Former U.S. officials note that Iran has often succeeded in barely hidden or indirect attacks on the United States without incurring punishment. During the U.S. occupation of Iraq after the 2003 invasion, for example, Washington knew that Iran was actively training and equipping Shiite militias that attacked and killed U.S. troops. But the Iranians maintained the militias may have acted on their own. Tehran managed to escape direct retaliation.
“Plausible deniability is a key part of Iran’s modus operandi,” said Ali Ansari, director of the Institute for Iranian Studies at the University of St. Andrews in Scotland.
Power rivalries within the Iranian government may play a role as well. The Revolutionary Guard can operate independently of the relatively moderate civilian leaders, like President Hassan Rouhani or Foreign Minister Mohammad Javad Zarif. And the Guard’s leaders are allied with hard-line politicians, who may benefit in upcoming elections from an anti-American surge generated by the standoff with Washington. So the Guard, if it was responsible, could be striking at Rouhani as well.
“It is not at all certain that Zarif or Rouhani would know what was going on,” Ansari said. “Zarif could get up and deny it because he may not have been told.”
If this was an Iranian provocation, what makes it different?
The current standoff is taking place in a potentially more volatile context because of the changing leadership of the Arab states around Iran — specifically the rise of Crown Prince Mohammed bin Salman in Saudi Arabia.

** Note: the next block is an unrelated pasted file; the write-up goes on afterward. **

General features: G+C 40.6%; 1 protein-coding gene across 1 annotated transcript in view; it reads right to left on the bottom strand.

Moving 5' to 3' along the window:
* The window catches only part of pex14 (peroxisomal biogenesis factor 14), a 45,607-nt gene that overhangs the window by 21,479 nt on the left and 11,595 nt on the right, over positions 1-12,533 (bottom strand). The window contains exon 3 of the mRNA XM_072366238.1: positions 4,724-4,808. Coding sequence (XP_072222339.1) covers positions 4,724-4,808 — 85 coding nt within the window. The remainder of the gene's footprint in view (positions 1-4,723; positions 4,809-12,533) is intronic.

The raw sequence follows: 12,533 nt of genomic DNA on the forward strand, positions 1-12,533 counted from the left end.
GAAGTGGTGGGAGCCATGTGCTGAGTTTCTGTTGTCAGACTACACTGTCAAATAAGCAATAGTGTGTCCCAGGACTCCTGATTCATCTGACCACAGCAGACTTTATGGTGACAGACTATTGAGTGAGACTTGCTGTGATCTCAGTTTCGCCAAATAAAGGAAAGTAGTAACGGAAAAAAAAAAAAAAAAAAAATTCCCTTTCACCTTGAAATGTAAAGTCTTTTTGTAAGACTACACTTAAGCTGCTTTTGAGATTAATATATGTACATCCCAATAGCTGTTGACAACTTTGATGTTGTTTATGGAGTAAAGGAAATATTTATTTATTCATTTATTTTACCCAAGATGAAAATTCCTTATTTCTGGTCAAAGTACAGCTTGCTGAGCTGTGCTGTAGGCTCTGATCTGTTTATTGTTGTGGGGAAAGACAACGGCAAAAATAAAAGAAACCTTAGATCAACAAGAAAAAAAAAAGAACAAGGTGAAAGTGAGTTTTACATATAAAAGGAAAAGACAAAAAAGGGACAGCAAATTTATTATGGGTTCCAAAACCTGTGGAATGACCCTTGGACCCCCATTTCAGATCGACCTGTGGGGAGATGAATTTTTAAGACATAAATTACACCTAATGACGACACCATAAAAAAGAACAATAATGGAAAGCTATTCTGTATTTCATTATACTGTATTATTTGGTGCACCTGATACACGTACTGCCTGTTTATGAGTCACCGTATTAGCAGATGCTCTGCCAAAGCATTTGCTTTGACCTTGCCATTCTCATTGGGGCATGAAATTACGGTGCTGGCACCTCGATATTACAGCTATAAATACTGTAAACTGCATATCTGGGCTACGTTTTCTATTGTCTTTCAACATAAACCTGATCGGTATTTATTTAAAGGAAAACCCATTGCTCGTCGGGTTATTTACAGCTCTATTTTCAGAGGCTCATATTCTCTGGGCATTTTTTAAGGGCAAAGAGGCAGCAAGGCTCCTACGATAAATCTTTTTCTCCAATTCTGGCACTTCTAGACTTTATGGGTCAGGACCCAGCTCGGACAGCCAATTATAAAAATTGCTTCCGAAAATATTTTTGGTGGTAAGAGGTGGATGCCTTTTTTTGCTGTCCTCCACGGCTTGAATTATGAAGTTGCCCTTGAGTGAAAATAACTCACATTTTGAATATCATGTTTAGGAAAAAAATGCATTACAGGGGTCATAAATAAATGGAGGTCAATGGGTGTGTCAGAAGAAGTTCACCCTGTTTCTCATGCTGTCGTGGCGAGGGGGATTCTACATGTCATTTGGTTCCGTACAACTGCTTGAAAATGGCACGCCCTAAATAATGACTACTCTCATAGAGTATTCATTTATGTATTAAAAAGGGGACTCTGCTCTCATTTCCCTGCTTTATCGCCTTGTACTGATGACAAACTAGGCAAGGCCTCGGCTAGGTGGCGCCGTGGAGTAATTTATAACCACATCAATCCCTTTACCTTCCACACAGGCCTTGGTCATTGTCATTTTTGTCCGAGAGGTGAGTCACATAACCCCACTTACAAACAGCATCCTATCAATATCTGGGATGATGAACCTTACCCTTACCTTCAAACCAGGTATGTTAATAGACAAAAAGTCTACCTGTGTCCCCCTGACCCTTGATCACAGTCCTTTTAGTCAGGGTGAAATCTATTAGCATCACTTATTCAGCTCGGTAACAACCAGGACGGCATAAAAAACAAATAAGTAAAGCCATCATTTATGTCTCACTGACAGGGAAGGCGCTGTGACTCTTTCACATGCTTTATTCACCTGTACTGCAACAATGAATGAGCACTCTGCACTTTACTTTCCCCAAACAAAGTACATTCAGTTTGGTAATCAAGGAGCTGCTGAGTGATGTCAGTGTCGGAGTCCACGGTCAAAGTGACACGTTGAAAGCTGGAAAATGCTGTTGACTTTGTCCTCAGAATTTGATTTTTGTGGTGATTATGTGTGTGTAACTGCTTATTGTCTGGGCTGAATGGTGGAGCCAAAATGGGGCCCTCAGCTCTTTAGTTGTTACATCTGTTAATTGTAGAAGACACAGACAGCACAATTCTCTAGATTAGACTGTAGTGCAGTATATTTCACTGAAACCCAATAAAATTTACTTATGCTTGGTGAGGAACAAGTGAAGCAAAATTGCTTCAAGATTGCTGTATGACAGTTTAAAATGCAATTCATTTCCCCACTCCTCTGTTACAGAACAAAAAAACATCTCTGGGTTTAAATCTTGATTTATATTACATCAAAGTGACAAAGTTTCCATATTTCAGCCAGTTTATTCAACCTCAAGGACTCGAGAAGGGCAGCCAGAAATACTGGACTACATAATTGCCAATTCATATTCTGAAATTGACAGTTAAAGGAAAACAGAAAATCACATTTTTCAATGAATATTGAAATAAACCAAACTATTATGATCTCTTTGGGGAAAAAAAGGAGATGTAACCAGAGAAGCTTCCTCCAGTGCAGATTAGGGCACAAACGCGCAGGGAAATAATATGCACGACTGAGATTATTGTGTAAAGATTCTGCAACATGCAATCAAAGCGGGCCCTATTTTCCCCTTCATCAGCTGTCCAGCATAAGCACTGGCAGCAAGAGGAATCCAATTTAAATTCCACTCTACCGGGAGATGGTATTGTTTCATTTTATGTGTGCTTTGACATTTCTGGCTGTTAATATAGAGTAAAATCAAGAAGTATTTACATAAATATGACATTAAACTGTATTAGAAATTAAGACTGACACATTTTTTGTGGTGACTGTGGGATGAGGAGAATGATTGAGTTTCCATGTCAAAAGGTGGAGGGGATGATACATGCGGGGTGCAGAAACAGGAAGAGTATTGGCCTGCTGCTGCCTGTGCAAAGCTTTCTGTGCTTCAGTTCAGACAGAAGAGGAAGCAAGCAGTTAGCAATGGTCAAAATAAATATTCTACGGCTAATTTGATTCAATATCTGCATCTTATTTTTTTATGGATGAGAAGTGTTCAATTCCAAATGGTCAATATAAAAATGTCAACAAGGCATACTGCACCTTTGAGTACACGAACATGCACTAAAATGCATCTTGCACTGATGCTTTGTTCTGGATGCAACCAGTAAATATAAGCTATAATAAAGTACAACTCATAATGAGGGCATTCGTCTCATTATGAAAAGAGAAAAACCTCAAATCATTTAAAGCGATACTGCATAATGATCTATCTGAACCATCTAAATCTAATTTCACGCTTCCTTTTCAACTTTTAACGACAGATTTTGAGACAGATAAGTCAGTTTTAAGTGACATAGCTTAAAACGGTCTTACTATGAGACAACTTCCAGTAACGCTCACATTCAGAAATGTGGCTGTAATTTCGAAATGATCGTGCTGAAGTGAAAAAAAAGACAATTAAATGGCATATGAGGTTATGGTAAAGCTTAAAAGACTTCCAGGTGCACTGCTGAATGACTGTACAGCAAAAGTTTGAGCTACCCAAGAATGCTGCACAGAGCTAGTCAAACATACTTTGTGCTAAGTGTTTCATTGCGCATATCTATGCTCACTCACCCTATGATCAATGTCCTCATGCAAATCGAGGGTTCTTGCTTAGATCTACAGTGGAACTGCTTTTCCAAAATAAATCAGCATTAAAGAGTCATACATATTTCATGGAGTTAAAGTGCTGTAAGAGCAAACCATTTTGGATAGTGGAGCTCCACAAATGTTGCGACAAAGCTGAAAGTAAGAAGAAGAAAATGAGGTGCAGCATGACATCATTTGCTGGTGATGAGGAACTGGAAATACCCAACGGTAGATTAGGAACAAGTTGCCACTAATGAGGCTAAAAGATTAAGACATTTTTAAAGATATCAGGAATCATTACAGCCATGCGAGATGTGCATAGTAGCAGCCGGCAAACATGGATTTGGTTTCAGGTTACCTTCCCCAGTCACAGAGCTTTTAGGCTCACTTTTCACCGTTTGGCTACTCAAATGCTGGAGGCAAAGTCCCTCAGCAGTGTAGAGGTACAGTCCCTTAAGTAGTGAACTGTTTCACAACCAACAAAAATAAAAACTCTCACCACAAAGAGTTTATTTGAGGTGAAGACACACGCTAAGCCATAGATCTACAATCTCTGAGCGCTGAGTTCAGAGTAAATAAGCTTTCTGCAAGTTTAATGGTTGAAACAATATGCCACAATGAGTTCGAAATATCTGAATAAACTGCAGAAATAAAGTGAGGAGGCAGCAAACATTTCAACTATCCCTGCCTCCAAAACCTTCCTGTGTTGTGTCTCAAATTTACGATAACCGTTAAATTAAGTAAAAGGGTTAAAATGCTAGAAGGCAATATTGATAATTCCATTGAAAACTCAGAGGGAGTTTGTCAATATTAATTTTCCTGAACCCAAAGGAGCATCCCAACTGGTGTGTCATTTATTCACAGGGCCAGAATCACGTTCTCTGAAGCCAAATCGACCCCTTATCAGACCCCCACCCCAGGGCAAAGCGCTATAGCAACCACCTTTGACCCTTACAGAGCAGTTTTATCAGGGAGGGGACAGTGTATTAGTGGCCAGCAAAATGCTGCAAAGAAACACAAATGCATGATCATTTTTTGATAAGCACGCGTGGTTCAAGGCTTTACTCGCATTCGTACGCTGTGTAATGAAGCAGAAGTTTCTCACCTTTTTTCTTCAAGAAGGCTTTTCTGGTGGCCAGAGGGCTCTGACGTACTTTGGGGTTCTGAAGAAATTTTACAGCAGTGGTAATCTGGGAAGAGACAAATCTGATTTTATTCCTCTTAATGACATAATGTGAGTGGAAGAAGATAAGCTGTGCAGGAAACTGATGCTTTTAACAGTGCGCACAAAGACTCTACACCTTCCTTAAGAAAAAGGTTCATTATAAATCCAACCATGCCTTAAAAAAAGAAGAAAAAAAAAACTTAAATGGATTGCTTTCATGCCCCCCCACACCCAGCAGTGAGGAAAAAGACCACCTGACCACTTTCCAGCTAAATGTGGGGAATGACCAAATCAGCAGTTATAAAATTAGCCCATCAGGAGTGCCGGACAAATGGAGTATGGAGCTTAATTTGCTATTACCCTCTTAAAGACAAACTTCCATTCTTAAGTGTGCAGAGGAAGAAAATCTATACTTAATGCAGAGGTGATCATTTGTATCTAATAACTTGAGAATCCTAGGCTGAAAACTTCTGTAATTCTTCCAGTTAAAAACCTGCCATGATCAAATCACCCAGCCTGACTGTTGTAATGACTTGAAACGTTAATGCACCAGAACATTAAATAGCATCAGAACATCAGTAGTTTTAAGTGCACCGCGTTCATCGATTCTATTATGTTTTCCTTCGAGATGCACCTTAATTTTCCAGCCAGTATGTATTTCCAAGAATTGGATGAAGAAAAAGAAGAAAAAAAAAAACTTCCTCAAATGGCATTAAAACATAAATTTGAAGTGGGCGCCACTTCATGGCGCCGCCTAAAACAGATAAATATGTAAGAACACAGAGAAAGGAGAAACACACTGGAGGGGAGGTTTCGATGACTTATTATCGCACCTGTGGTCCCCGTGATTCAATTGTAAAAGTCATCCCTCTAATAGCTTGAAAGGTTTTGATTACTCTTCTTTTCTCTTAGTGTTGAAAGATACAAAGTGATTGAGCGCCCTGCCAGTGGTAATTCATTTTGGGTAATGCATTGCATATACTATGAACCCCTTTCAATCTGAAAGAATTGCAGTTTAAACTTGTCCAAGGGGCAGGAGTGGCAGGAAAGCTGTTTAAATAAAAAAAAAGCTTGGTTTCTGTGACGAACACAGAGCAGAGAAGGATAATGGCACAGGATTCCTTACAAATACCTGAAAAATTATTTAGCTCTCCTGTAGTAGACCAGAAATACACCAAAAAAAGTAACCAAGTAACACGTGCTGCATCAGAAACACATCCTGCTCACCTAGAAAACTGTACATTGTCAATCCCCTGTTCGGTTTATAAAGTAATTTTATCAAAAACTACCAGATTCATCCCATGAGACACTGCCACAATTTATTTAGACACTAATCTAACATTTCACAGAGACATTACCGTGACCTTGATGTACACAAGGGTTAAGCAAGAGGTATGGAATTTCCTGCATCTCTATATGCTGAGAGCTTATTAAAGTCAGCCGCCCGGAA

Previous Saudi rulers were conspicuously cautious. In 1996, for example, King Abdullah was so afraid of direct conflict with Iran that he deliberately sought to hide the Iranian role in an attack on the Khobar Tower complex that killed 19 U.S. Air Force personnel. Former U.S. officials involved say the king worried that a US counterattack might embroil the kingdom in conflict as well.
But the ascent of Crown Prince Mohammed, who is now the de facto ruler of the kingdom, has turned up the heat on the long-standing cold war across the waters of the gulf, between Iran on one side and the Arab monarchies on the other.
The two sides have fought for years through surrogate forces in neighboring countries, including Lebanon, Iraq, Syria and Bahrain.
But now Crown Prince Mohammed has ramped up nationalist and anti-Iranian propaganda within the kingdom, while for the first time backing a direct intervention by Saudi forces and their allies from the United Arab Emirates in Yemen, where they are seeking to crush a takeover by the Houthis, a Yemeni faction allied with Iran.
Now, as the United States threatens Iran, its Houthi allies appear to be lashing out at the Saudis. Houthi missiles have hit a Saudi oil pipeline. Another missile hit a Saudi airport this week, injuring 26 people, and on Friday Saudi news media said the kingdom had intercepted more Houthi missiles.
Both Saudi Arabia and the United Arab Emirates lobbied the United States to abandon the nuclear deal with Iran, arguing that the United States should do more to push back against Iranian influence around the region.
Israel, another foe of Iran, made the same argument. Iranian leaders often rail against the Jewish state and provide support for Hamas, the Palestinian militant group that controls Gaza.
But while the Saudis, Emiratis and Israelis have all pushed for Washington to get tougher with Iran, diplomats say, they also have reasons to hope that the exchange of threats stops short of open warfare that entangles their countries. All three are prime targets for Iranian counterattacks in the event of military conflict.
“Having Iran out there as a permanent bête noire, to blame for all the things that go wrong in the region, but without any of the dangers of a shooting war in their neighborhood — that is the ideal situation from the viewpoint of the Saudis, Emiratis and Israelis,” said Paul Pillar, a Georgetown University professor and former CIA official who studies the region.